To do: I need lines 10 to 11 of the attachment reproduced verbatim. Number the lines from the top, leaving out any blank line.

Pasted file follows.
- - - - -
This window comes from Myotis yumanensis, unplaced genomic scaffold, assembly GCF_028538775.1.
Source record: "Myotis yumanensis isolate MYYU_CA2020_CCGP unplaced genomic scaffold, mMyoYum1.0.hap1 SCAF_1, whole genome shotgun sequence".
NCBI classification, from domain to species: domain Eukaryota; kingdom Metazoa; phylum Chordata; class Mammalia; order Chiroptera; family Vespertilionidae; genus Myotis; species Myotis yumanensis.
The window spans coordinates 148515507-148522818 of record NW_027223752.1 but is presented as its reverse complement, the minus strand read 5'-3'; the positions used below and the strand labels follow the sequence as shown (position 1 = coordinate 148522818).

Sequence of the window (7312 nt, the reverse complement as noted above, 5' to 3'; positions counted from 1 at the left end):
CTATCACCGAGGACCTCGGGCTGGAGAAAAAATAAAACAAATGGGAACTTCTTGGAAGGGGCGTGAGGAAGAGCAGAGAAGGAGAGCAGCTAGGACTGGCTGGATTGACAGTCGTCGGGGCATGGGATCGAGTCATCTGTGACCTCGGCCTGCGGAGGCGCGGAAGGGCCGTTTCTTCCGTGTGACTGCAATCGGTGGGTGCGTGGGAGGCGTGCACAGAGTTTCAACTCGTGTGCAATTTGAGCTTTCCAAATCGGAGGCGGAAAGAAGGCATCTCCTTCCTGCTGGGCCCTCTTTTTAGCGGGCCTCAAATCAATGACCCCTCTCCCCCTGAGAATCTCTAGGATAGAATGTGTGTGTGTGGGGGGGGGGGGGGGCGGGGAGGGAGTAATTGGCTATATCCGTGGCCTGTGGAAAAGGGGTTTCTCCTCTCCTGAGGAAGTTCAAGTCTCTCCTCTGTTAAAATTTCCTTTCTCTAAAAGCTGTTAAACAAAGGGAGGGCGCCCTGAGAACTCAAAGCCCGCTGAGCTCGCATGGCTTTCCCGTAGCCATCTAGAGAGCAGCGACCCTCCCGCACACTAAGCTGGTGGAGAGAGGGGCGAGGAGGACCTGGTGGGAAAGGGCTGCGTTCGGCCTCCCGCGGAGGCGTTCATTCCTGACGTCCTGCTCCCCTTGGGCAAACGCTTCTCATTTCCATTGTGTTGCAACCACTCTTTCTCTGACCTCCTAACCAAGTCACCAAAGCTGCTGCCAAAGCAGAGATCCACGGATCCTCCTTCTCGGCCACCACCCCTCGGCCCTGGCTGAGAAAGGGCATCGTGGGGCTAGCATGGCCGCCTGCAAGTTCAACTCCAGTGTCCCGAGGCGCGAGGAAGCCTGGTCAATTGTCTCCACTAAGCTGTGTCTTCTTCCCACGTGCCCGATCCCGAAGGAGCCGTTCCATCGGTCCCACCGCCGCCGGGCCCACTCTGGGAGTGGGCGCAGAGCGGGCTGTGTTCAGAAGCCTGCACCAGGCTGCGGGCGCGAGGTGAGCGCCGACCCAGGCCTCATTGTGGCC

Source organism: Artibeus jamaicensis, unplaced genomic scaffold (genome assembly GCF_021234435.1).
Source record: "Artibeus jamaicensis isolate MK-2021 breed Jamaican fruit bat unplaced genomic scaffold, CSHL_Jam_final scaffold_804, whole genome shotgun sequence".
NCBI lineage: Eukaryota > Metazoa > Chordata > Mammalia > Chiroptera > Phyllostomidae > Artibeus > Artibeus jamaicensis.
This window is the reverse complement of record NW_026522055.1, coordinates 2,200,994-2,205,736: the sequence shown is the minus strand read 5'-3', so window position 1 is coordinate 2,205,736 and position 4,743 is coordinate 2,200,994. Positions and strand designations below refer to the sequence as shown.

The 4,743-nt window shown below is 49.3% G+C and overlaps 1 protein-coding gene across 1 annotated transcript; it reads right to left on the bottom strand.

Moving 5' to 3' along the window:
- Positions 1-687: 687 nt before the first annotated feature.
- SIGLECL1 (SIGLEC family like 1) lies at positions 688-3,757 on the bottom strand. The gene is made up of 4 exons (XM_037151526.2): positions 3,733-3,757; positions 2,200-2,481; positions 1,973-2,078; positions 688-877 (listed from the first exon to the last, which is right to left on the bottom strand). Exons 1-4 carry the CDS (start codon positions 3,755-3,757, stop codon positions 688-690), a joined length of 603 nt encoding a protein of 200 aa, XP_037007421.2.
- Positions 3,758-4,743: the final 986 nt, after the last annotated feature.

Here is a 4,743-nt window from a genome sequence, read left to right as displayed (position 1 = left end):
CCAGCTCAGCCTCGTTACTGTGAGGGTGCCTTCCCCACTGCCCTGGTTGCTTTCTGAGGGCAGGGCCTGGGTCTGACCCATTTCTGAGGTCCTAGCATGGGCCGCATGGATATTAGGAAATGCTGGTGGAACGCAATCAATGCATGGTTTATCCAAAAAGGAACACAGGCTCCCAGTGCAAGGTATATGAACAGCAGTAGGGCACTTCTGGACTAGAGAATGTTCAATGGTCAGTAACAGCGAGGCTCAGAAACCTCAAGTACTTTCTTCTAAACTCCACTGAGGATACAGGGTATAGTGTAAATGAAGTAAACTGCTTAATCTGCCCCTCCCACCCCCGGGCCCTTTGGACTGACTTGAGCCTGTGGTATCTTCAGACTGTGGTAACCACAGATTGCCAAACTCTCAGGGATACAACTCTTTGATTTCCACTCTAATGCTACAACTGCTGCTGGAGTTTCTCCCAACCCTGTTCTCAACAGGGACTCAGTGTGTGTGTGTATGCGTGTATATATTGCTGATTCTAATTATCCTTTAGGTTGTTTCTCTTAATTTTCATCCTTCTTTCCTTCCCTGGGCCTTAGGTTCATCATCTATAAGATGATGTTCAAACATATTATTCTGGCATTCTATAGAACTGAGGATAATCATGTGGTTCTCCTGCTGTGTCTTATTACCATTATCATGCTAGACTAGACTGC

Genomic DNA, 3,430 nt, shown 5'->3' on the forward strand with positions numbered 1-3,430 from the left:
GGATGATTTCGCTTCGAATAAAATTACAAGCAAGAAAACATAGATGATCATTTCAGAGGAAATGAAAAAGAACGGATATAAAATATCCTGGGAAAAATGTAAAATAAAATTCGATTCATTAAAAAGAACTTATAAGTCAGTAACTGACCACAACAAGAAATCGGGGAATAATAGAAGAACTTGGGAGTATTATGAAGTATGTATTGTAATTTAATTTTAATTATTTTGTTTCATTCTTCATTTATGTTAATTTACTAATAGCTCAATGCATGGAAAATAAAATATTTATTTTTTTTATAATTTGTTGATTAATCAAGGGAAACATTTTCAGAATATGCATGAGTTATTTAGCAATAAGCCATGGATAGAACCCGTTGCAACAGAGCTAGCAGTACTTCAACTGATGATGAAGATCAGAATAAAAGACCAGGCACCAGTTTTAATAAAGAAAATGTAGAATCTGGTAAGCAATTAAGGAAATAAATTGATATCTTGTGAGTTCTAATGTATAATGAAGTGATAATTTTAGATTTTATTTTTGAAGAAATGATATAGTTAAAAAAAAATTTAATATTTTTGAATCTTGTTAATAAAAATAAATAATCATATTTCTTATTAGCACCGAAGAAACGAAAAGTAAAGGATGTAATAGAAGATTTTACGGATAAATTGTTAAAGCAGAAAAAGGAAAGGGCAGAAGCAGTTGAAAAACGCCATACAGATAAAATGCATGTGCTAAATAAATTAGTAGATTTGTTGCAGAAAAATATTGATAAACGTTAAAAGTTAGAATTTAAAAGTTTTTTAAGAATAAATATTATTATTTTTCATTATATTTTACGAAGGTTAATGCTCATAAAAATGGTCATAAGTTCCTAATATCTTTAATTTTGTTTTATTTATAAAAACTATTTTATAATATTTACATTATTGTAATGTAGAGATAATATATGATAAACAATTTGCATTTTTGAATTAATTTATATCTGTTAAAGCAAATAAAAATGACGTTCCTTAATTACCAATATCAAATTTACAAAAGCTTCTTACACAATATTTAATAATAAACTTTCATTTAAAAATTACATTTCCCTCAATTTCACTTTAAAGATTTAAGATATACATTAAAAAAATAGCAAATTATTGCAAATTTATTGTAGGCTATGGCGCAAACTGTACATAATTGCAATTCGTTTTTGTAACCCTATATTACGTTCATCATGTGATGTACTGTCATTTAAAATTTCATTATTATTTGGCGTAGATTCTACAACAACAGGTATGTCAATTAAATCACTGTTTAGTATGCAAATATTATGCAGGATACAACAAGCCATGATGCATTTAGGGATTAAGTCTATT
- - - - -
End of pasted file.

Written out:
This window is the reverse complement of record NW_026522055.1, coordinates 2,200,994-2,205,736: the sequence shown is the minus strand read 5'-3', so window position 1 is coordinate 2,205,736 and position 4,743 is coordinate 2,200,994. Positions and strand designations below refer to the sequence as shown.

The 4,743-nt window shown below is 49.3% G+C and overlaps 1 protein-coding gene across 1 annotated transcript; it reads right to left on the bottom strand.